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PETS

What can I do for my apartment cat during the heatwave?

A -- Our house cats evolved from desert-dwelling cats so they are much more adapted to handle the heat than we are. They often lay around quietly and eat a great deal less. You can help by keeping fresh air circulating with open windows or fans. If your cat can tolerated having its feet wet, then moisture you apply will cool as it evaporates. Change the water bowl frequently and consider adding ice cubes.

The heat can make an underlying disease a clinical problem by allowing the cat to dehydrate slightly. Kidney disease is an example. Temperature extremes that might occur in an air tight second floor apartment can cause hyperthermia. Panting, depression, or signs of heat exhaustion should promote an emergency call to a veterinarian.

W. James Brown, DVM

Hare hair

Q: My rabbit keeps getting his droppings caught on his back end and it really stinks. I don't know why he won't keep himself clean, but now he's got a real mess of filthy hair clumps that are wet with urine back there and the skin looks raw wherever I can see it between the clumps. How can I get him to clean up?

A: By the time you read this in print, I hope you have taken him to a veterinarian, because this condition is very serious! Some rabbits have spinal problems that affect the nerves to their back end. They may be unaware of the mess because they don't feel it. They may not be able to turn and clean themselves without pain. Spinal problems in rabbits may respond to veterinary treatment, depending on whether the nerves involved are destroyed or just injured. Arthritis or obesity can also contribute to this condition.The mess you describe can be a serious problem in itself, as it leads to severe skin sores. Often flies are drawn to the smell and may lay their eggs in the moist debris. The eggs hatch into maggots which then begin to eat the rabbits's skin and deeper tissues. This could kill a rabbit very quickly. It is crucial to for underlying problems and also to have the hind end shaved to keep the area clean and dry and allow healing. If your rabbit responds to treatment, he may resume self-maintenance. If not, you may have to do it for him regularly.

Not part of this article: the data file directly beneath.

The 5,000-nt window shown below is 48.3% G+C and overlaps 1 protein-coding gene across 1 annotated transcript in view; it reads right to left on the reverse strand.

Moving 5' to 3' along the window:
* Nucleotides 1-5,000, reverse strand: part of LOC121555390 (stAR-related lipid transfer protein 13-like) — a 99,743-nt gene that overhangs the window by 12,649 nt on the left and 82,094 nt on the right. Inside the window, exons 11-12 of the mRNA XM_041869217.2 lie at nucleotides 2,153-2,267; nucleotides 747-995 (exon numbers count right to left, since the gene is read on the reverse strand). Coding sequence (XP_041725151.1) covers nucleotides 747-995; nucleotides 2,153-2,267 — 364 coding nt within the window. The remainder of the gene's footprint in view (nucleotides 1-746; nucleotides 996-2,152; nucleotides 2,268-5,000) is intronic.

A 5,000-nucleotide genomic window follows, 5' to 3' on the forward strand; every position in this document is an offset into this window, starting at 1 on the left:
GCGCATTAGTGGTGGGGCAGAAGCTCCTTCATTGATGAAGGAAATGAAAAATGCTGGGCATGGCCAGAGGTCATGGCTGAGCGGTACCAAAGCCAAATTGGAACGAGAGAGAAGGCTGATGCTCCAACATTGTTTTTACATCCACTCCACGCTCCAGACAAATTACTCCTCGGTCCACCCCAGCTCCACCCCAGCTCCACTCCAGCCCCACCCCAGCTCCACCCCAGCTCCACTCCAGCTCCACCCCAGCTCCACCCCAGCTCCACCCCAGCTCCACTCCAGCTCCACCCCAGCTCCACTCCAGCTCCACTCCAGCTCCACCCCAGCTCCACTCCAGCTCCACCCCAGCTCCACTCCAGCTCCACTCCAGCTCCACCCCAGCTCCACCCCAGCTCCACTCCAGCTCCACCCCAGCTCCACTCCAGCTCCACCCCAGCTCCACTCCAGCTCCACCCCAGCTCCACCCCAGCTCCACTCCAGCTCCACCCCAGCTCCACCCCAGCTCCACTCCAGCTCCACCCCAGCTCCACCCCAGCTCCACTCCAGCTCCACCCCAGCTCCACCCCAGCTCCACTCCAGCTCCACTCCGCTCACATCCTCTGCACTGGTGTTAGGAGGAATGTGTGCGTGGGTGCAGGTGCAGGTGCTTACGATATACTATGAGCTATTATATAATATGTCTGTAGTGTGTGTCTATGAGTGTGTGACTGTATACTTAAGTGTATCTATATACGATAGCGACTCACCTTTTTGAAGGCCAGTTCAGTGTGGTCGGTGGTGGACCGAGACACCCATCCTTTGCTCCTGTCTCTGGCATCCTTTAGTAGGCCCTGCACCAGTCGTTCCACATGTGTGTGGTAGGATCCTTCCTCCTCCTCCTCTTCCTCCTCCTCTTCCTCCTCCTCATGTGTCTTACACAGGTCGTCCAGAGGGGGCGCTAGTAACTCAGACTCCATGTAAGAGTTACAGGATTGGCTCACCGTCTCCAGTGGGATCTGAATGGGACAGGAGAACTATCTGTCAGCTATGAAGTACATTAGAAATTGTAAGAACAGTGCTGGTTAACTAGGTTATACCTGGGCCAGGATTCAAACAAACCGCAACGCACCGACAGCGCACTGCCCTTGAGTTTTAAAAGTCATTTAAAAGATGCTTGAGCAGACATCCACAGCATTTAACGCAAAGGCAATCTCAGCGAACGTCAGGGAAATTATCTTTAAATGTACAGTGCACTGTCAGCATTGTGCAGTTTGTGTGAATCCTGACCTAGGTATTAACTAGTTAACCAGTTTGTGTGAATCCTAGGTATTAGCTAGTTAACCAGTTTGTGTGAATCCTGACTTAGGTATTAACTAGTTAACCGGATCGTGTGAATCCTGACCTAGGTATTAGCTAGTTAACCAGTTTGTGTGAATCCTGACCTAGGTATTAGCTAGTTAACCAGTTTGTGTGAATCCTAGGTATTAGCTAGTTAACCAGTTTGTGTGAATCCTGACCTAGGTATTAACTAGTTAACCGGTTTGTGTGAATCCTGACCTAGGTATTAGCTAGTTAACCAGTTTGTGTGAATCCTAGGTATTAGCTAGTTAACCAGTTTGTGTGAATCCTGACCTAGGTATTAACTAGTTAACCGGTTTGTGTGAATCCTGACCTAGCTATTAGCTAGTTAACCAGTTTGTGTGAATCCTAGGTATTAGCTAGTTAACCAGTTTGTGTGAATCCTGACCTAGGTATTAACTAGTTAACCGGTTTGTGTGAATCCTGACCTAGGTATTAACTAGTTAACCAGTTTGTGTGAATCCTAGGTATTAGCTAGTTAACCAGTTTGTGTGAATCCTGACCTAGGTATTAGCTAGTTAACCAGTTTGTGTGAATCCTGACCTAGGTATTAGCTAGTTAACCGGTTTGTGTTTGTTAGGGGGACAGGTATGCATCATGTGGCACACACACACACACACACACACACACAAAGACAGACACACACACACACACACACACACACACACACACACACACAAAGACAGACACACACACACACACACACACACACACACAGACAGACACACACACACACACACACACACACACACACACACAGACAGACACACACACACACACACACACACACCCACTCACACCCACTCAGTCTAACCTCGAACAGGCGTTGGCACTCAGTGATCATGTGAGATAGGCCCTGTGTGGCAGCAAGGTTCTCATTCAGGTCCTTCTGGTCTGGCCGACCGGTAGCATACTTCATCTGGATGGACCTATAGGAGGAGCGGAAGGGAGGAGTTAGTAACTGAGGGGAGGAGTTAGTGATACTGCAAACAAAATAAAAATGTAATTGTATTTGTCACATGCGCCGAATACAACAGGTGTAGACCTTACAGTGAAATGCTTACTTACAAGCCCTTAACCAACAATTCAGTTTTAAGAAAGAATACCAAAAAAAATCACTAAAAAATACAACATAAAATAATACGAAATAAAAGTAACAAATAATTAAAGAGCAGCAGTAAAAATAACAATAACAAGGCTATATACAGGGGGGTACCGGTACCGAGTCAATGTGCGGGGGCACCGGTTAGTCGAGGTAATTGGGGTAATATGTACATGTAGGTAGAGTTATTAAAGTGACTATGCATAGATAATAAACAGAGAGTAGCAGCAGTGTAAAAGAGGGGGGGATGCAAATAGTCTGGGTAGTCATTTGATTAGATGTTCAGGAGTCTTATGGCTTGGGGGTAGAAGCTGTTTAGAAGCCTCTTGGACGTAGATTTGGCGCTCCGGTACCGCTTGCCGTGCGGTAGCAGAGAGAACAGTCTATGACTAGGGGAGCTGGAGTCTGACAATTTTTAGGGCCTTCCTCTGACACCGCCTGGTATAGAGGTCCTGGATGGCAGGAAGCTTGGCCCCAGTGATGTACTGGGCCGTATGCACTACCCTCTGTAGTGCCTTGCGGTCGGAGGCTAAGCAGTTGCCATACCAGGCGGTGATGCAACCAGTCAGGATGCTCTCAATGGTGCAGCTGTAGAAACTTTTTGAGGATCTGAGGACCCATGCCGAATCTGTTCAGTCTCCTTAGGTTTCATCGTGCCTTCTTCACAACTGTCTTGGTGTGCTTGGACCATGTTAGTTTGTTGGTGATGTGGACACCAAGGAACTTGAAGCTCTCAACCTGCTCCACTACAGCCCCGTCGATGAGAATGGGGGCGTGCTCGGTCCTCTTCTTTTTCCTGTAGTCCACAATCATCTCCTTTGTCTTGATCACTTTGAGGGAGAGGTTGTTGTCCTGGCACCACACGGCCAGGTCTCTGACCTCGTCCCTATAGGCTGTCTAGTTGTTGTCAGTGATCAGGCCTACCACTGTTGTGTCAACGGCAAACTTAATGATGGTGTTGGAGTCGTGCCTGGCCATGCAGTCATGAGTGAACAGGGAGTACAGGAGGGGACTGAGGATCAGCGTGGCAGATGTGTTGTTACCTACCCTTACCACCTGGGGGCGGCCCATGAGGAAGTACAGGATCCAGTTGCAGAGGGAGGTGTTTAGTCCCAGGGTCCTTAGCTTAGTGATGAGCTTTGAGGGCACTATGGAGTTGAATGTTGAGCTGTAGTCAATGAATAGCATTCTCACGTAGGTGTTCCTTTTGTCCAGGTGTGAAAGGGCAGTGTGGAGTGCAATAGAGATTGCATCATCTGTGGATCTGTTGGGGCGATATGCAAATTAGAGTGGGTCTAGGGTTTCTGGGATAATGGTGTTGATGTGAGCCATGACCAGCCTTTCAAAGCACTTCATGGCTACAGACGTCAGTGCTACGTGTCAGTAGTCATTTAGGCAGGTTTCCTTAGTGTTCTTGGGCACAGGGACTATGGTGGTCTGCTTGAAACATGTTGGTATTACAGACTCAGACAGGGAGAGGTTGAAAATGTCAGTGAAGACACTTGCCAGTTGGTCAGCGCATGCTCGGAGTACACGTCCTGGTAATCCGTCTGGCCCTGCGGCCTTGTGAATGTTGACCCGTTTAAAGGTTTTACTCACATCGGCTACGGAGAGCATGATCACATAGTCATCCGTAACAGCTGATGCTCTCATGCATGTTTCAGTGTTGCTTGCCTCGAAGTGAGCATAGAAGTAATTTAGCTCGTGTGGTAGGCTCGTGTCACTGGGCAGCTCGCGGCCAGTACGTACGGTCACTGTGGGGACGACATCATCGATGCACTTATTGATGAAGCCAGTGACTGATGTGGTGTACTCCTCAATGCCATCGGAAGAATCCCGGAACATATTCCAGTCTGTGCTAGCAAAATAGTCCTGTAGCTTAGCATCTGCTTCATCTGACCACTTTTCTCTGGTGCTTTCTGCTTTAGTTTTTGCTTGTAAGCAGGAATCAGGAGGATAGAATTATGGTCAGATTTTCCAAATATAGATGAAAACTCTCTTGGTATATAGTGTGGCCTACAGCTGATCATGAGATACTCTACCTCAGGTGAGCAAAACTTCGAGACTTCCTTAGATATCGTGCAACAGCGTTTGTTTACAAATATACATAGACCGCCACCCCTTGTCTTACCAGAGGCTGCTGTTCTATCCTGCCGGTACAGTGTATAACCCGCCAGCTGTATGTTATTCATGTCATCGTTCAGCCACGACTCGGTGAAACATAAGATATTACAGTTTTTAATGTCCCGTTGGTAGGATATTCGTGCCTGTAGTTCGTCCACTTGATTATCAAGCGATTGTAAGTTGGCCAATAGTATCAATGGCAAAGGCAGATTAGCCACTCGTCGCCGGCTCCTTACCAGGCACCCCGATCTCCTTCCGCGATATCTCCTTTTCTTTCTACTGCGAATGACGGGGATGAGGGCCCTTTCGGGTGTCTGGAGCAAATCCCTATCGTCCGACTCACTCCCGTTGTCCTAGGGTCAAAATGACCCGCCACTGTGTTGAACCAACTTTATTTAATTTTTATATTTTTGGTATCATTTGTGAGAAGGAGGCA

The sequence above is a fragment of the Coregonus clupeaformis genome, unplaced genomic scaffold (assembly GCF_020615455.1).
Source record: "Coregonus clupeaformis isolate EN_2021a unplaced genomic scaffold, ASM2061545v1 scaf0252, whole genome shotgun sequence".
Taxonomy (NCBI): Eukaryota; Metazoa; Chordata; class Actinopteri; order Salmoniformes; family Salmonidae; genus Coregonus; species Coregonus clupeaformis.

Melinda R. Burgwardt, DVM

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